We can always count on the Visual Arts department to surprise our visitors. However, we really weren’t expecting to see a locomotive and a railway track crossing the Galerie and appearing in the courtyard. The man behind all that, Marc Scozzai, tells us more about Voie 15, on display until 23 August.
Arts visuels Marc Scozzai
Marc, it seems like you owe us an explanation about how you came up with Voie 15!
Every summer, we try to alternate between the Triennale Jeune Création, a pure contemporary art project that takes place once every three years, installations like The moon is full but it is not the moon (last year), and more fun projects like 18 – Nouvelle approche du minigolf (in 2018). This year, it was time for the more playful variety, which could appeal to everyone. We also wanted the summer exhibition to fit into the European Design Festival, as two of the award ceremonies were taking place at Rotondes.
There was this great experience we did in 2019 for The Open End festival, a weekend event about design. We installed a white partition and provided Posca pens. The people on site – mostly graphic designers, illustrators, and designers – quickly started scribbling away and by the end of the festival the wall looked great! We imagined that this type of participatory format would work just as well with a family audience and those joining us for Congés Annulés. That’s why we’ve organised Voie 15 in three phases and why it will stay in place longer than our previous summer exhibitions.
We just needed to decide which medium to use…
Rotondes’ history and the station right next door quickly gave us an idea. We said to ourselves: as the CFL has recently added platforms in the station, let’s build the 8th one inside our Galerie! We made it all white so that it could easily be used for our purposes.
For the locomotive, I visited the CFL workshop used by the association in charge of safeguarding railway heritage on behalf of the Service national des Sites et Monuments. I went there with Marko Krsnik, the architect who designed our locomotive and is responsible for its construction. We spent three hours there, talking with some incredible volunteers, some of which used to work for CFL. They showed us everything in detail and shared the technical plans with us. We got everything we needed to build our wooden locomotive, so it came as close to the real thing as possible. It is almost life-size, just 20% smaller than the original.
The irony is that while one of the CFL’s biggest concerns is all the graffiti done on their trains and railway equipment, we’ve built a locomotive specifically for people to draw on!
The installation has three phases. The first one took place during the European Design Festival. The second opens 24 June till 16 July, and the third will take place at the same time as Congés Annulés. Is that a strategic choice?
The first phase lasted only a few days but the public – graphic artists and designers coming for the festival as well as families with children – immediately got very excited. The platform and the rails did not remain immaculately white for very long!
The second phase corresponds to the last three weeks of class before the summer holidays, which allows us to offer an interesting programme for school groups. As Voie 15 is an installation and not an exhibition, it doesn’t take long to visit, so we’re also organising participatory activities and workshops, including with graffiti artists.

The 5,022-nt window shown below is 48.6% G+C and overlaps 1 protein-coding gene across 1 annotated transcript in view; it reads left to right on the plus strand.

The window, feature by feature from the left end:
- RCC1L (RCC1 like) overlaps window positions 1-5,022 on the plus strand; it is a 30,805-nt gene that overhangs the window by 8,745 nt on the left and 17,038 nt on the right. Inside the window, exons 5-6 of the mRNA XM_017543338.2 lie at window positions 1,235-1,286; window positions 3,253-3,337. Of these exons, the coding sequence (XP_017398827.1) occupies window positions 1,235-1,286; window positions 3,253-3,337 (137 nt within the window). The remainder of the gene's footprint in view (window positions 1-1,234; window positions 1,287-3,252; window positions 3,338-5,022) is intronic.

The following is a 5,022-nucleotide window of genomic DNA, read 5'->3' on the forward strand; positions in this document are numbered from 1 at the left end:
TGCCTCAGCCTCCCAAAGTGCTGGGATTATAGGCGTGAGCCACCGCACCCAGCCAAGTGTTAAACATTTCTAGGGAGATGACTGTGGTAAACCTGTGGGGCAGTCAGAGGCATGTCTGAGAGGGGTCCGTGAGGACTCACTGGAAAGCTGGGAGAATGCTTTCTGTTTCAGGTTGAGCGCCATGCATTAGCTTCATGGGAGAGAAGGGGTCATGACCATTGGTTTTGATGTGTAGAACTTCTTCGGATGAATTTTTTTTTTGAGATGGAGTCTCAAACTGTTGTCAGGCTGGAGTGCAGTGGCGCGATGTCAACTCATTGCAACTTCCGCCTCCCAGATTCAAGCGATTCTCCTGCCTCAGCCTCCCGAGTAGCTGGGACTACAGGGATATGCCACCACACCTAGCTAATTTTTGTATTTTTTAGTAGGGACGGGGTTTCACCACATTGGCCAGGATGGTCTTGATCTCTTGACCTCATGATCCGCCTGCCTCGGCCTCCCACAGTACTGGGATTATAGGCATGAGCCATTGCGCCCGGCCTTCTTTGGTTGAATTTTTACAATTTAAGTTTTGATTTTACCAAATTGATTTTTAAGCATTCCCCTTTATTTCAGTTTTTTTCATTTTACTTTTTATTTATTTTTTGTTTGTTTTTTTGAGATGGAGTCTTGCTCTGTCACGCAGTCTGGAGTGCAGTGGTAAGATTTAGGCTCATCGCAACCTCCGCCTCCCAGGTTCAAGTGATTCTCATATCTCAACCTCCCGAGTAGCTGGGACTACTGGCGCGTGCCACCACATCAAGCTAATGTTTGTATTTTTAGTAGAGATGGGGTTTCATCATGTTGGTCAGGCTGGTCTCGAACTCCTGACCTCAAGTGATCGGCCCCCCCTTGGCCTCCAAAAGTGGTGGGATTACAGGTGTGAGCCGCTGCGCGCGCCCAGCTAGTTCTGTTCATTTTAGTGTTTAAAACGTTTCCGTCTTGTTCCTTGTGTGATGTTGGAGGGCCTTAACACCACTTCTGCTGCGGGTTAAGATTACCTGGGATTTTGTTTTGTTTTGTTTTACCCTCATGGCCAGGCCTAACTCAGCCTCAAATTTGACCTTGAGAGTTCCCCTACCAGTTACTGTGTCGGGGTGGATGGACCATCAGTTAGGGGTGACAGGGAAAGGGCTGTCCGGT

As the third phase takes place during the Congés Annulés festival – and that we know those visitors don’t always instinctively go into the Galerie to see our summer exhibition – we decided to kind of extend the platform into the Courtyard.
In which way would you say this is a typical Rotondes project?
I’d say it’s characteristic in many ways. First because our history is part of the equation – we are bringing a train back into a building that was once used as a railway workshop. It is also a very ‘Rotondes project’ because it’s unexpected and different from the installations and exhibitions you see in other cultural centres. And yes, it’s also typical because it’s participatory. Even when we create something aimed at a family audience, we make sure that everyone can enjoy it – and I think that will be the case here too.
The project also has a connection with our urban arts programme…
Sure, but not exclusively. At Rotondes we really like to mix genres and a project like this one makes it possible to introduce many different forms of expression.
Right now [the interview was conducted 11 April, editor’s note] we are still working on the details of the programme, but we plan to have artists come in for live mural painting demonstrations. There is talk of doing something directly on the platform, but it might be complicated to work on such a large scale. When Mik Muhlen joins us during the Moolt ons een, he spends an afternoon on a fresco of 3×4 metres.
For Congés Annulés we would like to create a special event, like a drawn concert or maybe a dance performance where every movement leaves a trace… We don’t want to only stick with graffiti but want to open the installation to other forms of expression.
As the platform is entirely white, we are also considering mapping. We’ve been talking with an illustrator who has never done this type of animation before. It fits with our role of giving visibility and creative opportunities to emerging artists and allowing established artists to try out new artforms.